Screens are ubiquitous in modern life. They not only entertain and inform, but have fundamentally changed the way we read, socialize and engage with our world. A thoughtful dialogue about the role of screens in our society, undertaken with an interdisciplinary and multi-generational approach, highlighted the October 28 panel presentation, “The Liberal Arts and the Digital World,” held in Lecture Center 102.
The inaugural event in the College of Liberal Arts and Sciences’ year-long series, “Without Limits: Interdisciplinary Conversations in the Liberal Arts,” the presentation united three faculty members and a student to share perspectives informed by their research in the humanities and social sciences.
In introducing the panel, Cyrus Mulready, an associate professor of English, said he and series co-chair, Associate Professor of Anthropology Ken Nystrom, wanted the first event to be a “conversation.” “We presented them with the topic and ideas of our series…and asked them individually to respond, to bring their knowledge of their disciplines, their learning, to the questions of our series and speak to them from their points of view,” he said.
While acknowledging that digital reading environments have enhanced his scholarship, Thomas Olsen, an associate professor of English, surveyed the major concerns of a “growing countercurrent within this immense flow of bourgeoning digital knowledge,” articulated by teachers, cognitive scientists and media specialists. These critics cite the distractions inherent in “multi-modal” digital reading, in which a variety of information—web ads, e-mail, multiple open browser tabs—compete for one’s attention and create an environment “unsuitable for sustained, deep reading.”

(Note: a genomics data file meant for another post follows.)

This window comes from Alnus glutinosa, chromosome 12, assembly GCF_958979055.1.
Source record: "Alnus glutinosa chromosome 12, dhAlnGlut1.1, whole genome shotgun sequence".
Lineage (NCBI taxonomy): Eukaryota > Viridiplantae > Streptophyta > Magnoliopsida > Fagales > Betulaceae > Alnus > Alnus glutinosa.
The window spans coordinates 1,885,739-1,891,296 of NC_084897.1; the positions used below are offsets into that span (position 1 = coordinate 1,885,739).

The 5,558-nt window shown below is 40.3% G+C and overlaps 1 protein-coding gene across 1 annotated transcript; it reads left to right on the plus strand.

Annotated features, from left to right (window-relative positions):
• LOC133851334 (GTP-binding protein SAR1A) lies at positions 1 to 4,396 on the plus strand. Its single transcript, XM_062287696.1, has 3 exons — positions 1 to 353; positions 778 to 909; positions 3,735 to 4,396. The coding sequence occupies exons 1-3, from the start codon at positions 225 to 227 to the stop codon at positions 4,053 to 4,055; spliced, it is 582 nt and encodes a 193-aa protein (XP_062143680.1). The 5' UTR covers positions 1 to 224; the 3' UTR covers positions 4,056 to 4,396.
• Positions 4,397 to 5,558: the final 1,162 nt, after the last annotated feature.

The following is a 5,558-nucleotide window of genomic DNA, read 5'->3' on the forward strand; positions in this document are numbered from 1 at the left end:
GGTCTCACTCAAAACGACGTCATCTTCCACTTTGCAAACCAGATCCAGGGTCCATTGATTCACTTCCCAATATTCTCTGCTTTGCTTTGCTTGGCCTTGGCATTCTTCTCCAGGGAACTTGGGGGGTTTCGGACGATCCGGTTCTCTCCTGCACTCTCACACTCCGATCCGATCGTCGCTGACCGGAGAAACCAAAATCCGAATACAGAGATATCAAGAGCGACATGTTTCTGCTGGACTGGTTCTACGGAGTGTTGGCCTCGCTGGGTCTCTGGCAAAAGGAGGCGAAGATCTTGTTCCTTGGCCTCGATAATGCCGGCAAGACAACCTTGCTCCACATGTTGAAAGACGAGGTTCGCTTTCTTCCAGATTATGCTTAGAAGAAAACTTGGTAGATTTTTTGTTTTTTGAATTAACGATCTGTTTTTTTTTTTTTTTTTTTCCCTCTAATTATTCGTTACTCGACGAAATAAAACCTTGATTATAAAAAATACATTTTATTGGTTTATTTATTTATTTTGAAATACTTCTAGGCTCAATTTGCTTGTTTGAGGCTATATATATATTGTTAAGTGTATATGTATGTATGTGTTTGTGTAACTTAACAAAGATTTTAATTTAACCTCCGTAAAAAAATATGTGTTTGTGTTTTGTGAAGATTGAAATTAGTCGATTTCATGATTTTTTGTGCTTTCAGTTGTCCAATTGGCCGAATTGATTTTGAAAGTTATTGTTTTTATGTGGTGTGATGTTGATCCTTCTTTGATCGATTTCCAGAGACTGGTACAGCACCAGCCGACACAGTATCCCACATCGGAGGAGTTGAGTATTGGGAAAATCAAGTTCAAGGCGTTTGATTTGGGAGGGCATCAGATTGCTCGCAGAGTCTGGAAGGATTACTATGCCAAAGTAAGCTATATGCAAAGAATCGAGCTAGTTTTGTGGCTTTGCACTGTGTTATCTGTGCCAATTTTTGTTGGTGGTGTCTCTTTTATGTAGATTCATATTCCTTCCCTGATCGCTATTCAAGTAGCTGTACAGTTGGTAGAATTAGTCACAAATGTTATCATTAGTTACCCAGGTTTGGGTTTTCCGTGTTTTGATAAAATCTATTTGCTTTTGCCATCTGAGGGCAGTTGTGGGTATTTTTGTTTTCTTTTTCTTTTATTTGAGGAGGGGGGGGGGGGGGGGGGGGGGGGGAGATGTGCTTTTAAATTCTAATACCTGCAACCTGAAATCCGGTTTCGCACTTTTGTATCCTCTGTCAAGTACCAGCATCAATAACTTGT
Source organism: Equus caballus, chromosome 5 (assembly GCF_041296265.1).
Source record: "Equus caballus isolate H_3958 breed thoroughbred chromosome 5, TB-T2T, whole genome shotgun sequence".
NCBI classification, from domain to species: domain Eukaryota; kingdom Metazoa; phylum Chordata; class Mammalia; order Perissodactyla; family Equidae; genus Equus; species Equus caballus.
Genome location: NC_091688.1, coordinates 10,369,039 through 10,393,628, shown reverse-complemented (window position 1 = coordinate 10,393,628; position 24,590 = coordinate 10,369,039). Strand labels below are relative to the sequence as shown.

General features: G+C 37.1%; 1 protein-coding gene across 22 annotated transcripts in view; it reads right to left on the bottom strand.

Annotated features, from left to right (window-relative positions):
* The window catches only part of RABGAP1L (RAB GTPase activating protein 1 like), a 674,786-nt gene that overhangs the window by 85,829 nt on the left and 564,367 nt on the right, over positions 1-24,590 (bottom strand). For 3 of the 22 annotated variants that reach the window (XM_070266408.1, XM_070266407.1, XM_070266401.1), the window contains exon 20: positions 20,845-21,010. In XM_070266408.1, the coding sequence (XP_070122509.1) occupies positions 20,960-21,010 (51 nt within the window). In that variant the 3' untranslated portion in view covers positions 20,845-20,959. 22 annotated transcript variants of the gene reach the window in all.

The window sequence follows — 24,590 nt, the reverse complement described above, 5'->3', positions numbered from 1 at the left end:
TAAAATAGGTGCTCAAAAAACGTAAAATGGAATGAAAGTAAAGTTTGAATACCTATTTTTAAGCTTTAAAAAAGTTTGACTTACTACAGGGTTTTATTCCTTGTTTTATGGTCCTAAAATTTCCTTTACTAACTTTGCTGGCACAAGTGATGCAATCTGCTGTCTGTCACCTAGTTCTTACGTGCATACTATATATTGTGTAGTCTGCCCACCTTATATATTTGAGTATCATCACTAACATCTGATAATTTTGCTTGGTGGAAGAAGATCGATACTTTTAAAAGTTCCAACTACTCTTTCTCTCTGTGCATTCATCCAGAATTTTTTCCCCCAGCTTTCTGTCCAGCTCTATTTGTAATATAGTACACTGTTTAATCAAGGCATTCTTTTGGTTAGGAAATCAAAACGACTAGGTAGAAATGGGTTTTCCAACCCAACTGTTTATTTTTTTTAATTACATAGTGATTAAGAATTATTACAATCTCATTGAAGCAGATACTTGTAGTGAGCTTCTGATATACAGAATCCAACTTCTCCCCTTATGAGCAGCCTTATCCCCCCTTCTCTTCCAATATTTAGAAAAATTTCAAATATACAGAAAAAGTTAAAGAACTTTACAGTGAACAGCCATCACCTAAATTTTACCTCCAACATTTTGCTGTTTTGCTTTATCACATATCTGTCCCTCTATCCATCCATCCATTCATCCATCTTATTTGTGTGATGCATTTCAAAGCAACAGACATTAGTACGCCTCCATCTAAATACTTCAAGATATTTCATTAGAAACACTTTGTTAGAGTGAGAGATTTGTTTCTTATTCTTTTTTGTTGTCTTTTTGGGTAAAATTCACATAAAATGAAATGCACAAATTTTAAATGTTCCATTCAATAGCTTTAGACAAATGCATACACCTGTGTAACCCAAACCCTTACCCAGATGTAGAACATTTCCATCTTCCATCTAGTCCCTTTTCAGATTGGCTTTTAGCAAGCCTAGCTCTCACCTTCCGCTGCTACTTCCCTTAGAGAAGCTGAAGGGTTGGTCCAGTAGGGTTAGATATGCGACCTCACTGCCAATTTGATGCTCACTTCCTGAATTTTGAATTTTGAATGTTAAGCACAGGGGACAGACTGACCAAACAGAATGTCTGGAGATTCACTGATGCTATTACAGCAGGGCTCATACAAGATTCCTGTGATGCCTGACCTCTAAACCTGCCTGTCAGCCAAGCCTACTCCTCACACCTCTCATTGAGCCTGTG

Drawing from material from his course “From Gutenberg to Google Books,” Olsen described the affordances of printed books, the qualities unique to the medium which allow readers to recall the location of memorable passages, understand their reading progress by the weight of the pages in their hands and annotate pages with ease. “Embodied reading,” said Olsen, distinguishes reading a book from reading in a digital environment, and facilitates the deep, sustained reading of often difficult texts. “It is a general theory that we read not just with our brains and our eyes, we read with our bodies. Our hands matter, the weight of the book matters,” he said.
Olsen noted a recent trend in designing e-readers such as the Kindle with a simple interface that more closely resembles a book, and removing previous music players and other applications. Even as educators worry that all reading is becoming conditioned by distraction, Olsen sees a “reclaiming of traditional forms of reading” in the design and promotion of digital devices.
Olsen encouraged the audience to be mindful of both the benefits and risks of screen reading. “We’re in a very exciting time when we have both the burden and opportunity of choice. Most of our reading can be done in one or more media, and we should be thoughtful about that,” he said.
Megan Doty ’16 (Graphic Design and French) explored the possibilities of digital scholarship and the role of graphic design in creating more comfortable, accessible reading environments.